alexa Maternal education and child nutritional status: evidence from Uganda
Reproductive Medicine

Reproductive Medicine

Clinics in Mother and Child Health

Author(s): Edward Bbaale

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Purpose – The debate concerning the relationship between maternal education and child nutritional status is not a foregone conclusion. This paper aims to contribute to the existing debate by examining this relationship for the case of Uganda. Design/methodology/approach – Theoretically, the study was based on household models of optimization, just like in the standard consumer theory, to gain insights into household demand for the health good. Empirically, the paper employed maximum-likelihood probit models and computed marginal effects in order to obtain logically interpretable results. Findings – The paper finds that once the socio-economic factors are controlled for, the significance of maternal education, especially primary and secondary levels, in influencing child nutrition status decays but post-secondary education persists. Therefore, if mothers are exposed to the same socio-economic conditions, it is education of the mother beyond secondary level that generates a difference in the child nutrition outcomes. Practical implications – These findings suggest that efforts to improve the child health outcomes in the future need to target measures that aim to educate women beyond secondary level. The government program to extend free education at the secondary level is a good start and should be strengthened. Originality/value – Literature presents no consensus on the effect of maternal education and child nutritional status. It is often argued that maternal education is simply a proxy for the socio-economic conditions and geographical area of residence such its significance decays once these are controlled for. Yet others argue that maternal education is a single most important factor influencing child nutritional outcomes. The debate is still very hot and this study sought to contribute to this debate for the case of Uganda.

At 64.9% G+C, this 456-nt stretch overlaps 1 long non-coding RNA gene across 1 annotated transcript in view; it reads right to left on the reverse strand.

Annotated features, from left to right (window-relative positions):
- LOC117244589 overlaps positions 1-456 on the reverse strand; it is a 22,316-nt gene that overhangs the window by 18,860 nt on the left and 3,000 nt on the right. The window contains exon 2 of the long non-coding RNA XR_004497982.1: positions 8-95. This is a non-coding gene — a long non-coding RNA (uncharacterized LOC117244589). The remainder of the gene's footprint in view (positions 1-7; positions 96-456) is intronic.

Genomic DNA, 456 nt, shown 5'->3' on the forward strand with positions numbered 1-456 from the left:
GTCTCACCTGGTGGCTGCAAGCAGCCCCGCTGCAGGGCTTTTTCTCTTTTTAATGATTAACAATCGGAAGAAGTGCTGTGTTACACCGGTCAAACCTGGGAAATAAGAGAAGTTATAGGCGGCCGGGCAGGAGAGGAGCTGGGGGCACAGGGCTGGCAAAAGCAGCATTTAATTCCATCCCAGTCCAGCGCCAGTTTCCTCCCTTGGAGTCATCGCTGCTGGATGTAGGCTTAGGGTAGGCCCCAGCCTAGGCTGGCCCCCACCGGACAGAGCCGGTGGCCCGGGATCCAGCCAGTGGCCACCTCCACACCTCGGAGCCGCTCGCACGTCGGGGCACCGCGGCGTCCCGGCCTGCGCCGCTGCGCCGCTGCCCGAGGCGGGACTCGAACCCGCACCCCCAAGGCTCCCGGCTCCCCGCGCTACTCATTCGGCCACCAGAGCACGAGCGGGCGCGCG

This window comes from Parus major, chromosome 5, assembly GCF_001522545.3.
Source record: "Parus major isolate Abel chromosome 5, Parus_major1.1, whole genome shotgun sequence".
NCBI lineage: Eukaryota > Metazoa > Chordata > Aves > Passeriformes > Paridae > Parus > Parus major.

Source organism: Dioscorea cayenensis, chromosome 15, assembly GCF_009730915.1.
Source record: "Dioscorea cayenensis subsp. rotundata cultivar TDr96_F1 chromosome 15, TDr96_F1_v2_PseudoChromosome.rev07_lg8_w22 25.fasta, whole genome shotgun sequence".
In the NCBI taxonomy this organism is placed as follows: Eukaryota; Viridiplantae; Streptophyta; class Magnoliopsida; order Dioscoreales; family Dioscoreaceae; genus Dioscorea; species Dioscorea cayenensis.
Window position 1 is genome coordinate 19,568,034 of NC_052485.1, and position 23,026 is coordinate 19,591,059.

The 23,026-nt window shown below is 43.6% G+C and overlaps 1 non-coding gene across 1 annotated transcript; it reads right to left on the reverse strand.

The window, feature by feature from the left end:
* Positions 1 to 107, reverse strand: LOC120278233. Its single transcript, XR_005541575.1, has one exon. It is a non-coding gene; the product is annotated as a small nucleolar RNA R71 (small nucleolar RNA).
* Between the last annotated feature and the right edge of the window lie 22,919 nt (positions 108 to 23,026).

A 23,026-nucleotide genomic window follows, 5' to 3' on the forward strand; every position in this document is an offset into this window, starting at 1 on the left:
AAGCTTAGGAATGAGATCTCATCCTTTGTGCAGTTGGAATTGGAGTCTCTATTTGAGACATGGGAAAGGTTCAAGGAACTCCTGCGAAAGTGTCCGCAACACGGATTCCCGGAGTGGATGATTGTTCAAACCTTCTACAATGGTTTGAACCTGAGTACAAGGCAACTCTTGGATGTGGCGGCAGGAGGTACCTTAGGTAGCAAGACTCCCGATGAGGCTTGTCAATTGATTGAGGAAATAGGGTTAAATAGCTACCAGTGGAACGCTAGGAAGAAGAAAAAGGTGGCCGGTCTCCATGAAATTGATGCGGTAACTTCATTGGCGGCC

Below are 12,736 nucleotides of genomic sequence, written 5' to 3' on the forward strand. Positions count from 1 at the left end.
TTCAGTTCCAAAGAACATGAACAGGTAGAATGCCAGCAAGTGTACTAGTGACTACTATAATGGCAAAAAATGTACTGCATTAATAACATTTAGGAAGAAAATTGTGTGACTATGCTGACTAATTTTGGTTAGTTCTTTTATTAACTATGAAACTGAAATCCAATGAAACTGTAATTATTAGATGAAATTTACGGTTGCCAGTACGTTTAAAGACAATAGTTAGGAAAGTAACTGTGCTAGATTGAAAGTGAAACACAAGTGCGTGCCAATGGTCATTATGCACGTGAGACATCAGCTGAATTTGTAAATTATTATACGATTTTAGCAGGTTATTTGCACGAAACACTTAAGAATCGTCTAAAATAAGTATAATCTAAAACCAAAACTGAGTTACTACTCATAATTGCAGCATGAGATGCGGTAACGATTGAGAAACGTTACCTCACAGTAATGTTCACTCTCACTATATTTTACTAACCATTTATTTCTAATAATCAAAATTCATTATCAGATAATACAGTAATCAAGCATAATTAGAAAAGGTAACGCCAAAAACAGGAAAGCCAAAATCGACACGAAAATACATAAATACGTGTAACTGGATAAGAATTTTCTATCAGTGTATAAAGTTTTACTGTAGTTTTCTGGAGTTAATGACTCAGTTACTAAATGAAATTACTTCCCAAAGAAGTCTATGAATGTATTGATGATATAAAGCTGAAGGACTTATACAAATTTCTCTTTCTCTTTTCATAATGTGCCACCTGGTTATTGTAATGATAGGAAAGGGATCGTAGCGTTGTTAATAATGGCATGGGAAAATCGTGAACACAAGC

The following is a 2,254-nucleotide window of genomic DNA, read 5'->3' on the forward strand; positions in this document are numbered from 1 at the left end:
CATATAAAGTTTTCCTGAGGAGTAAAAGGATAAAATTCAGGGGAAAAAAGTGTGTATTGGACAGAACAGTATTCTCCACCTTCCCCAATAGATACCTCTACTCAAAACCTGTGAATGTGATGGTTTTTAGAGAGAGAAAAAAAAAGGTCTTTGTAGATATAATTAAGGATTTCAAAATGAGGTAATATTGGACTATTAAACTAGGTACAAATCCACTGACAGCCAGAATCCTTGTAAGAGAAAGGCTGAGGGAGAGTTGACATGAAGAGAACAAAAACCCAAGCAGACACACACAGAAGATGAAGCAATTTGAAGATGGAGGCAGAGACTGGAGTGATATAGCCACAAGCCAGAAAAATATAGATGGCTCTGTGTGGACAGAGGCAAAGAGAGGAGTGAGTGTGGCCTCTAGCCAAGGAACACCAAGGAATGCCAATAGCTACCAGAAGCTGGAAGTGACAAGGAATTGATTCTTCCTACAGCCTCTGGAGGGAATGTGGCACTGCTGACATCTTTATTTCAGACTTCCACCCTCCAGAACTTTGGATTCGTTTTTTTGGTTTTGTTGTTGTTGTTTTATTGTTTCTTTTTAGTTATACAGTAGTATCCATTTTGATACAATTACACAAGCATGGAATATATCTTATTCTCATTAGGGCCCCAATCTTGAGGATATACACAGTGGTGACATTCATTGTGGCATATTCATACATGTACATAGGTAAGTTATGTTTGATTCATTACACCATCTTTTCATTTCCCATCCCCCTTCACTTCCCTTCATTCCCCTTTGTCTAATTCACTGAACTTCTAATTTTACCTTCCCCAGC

This article was published in African Journal of Economic and Management Studies and referenced in Clinics in Mother and Child Health

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